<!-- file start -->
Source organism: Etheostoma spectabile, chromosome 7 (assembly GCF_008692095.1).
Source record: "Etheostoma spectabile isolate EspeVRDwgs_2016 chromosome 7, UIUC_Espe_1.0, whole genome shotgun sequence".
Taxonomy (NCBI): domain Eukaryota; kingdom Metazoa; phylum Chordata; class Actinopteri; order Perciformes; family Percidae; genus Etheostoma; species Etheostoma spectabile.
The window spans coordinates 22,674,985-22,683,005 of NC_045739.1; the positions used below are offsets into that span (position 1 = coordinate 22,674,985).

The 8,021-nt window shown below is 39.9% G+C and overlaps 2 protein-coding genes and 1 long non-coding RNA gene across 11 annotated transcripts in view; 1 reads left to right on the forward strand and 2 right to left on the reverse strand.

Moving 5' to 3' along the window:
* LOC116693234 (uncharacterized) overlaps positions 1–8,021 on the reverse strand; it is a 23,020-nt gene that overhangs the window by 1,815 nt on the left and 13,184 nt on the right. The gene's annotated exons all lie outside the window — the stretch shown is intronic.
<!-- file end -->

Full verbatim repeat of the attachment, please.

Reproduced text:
Source organism: Etheostoma spectabile, chromosome 7 (assembly GCF_008692095.1).
Source record: "Etheostoma spectabile isolate EspeVRDwgs_2016 chromosome 7, UIUC_Espe_1.0, whole genome shotgun sequence".
Taxonomy (NCBI): domain Eukaryota; kingdom Metazoa; phylum Chordata; class Actinopteri; order Perciformes; family Percidae; genus Etheostoma; species Etheostoma spectabile.
The window spans coordinates 22,674,985-22,683,005 of NC_045739.1; the positions used below are offsets into that span (position 1 = coordinate 22,674,985).

The 8,021-nt window shown below is 39.9% G+C and overlaps 2 protein-coding genes and 1 long non-coding RNA gene across 11 annotated transcripts in view; 1 reads left to right on the forward strand and 2 right to left on the reverse strand.

Moving 5' to 3' along the window:
* LOC116693234 (uncharacterized) overlaps positions 1–8,021 on the reverse strand; it is a 23,020-nt gene that overhangs the window by 1,815 nt on the left and 13,184 nt on the right. The gene's annotated exons all lie outside the window — the stretch shown is intronic.